Emory Report
February 23, 2009
Volume 61, Number 21



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February 23
, 2009
Neurology receives millions for research

By Carie Paine

The Department of Neurology in Emory School of Medicine is giving hope to families touched by neurodegenerative disease, and several of these families are making cutting-edge neurological research possible through their generous donations back to the program.

The Emory School of Medicine has received a pledge of $2 million from Mary Louise “Lou” Brown Jewell to establish the A. Worley Brown Chair in Neurology in honor of her late husband. Worley Brown, former CEO of Rock-Tenn Corporation, was diagnosed with Parkinson’s disease in 1988 and died from complications of the disease in 1997. Jewell hopes her gift to Emory will help expand research to improve detection, advance treatment, and, eventually, discover a cure for Parkinson’s.

Howell and Madeline Adams Jr. also pledged their support of Emory neurosciences through their recent gift of $1 million to endow the Adams Family Discovery Fund in Neurology and to create the Adams Family Alzheimer’s Research Fund, a spendable fund to be used to develop programs, research initiatives, training, and other activities in the Department of Neurology associated with finding a cure for Alzheimer’s disease. The endowed discovery fund will perpetually support research activities in Alzheimer’s disease.

“Private support from families like the Browns and the Adams make cutting-edge neurodegenerative disease research possible at Emory. These gifts will enable our team to focus on new and different approaches for treating and hopefully one day preventing these diseases by funding research before it receives federal support,” says Allan Levey, neurology department chair.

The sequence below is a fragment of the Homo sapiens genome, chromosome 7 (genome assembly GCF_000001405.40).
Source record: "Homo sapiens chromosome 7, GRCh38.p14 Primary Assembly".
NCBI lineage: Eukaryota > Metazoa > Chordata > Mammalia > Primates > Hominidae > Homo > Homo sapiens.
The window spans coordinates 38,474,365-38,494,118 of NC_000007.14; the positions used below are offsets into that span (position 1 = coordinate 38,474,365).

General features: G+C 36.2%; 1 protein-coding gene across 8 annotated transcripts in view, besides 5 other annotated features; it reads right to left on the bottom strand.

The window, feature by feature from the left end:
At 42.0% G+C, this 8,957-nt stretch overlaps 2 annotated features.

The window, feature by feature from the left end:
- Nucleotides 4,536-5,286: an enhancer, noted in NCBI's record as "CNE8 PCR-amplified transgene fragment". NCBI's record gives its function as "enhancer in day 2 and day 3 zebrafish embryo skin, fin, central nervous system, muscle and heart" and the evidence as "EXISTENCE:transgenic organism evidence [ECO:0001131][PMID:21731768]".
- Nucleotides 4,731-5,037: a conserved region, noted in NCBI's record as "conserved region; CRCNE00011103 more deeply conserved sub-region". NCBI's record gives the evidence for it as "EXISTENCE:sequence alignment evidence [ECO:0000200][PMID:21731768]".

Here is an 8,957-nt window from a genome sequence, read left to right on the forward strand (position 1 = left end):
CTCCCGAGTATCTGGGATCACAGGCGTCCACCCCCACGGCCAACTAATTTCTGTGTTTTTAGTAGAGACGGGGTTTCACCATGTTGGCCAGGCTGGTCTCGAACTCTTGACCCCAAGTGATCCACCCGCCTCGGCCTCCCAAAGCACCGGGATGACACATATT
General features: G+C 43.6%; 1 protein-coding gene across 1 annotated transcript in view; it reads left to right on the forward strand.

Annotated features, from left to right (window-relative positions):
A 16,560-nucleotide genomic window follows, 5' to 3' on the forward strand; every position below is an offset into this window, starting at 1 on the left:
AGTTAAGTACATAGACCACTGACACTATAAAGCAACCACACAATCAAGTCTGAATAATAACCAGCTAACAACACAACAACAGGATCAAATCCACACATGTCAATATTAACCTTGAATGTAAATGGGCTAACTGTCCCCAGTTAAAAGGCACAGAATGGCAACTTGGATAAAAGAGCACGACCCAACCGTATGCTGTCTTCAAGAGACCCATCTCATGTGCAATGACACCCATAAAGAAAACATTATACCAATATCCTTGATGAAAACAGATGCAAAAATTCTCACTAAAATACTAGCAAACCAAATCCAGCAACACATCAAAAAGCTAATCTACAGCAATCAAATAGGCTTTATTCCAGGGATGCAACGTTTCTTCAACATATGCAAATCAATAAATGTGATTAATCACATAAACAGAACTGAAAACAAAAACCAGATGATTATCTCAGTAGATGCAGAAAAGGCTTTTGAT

In addition to support for Parkinson’s and Alzheimer’s research, the department received a $500,000 gift from INVESCO co-founder Charles Brady to establish the Viretta Brady FTD Discovery Fund. The fund will enable researchers to focus effort on frontotemporal dementia (FTD), one of the top three most common causes of dementia in adults in the United States.

Although it has received much less attention than other aging-related neurodegenerative diseases, FTD is quite devastating in that it tends to strike individuals 10 to 20 years earlier than Alzheimer’s disease.

Brady established the fund to honor his wife of 13 years, Viretta Brady, an accomplished artist who was diagnosed with FTD several years ago. While still very young, she has been robbed of many joys in her life and requires round-the-clock care. However, she continues to produce her art. Her family and friends recently gathered at an exhibit of Viretta Brady’s work to celebrate her talents while contemplating the devastating effects of this disease.

“Charles Brady’s generous gift will enable us to unlock some of these mysteries associated with FTD and other neurodegenerative diseases through continued research,” says Levey.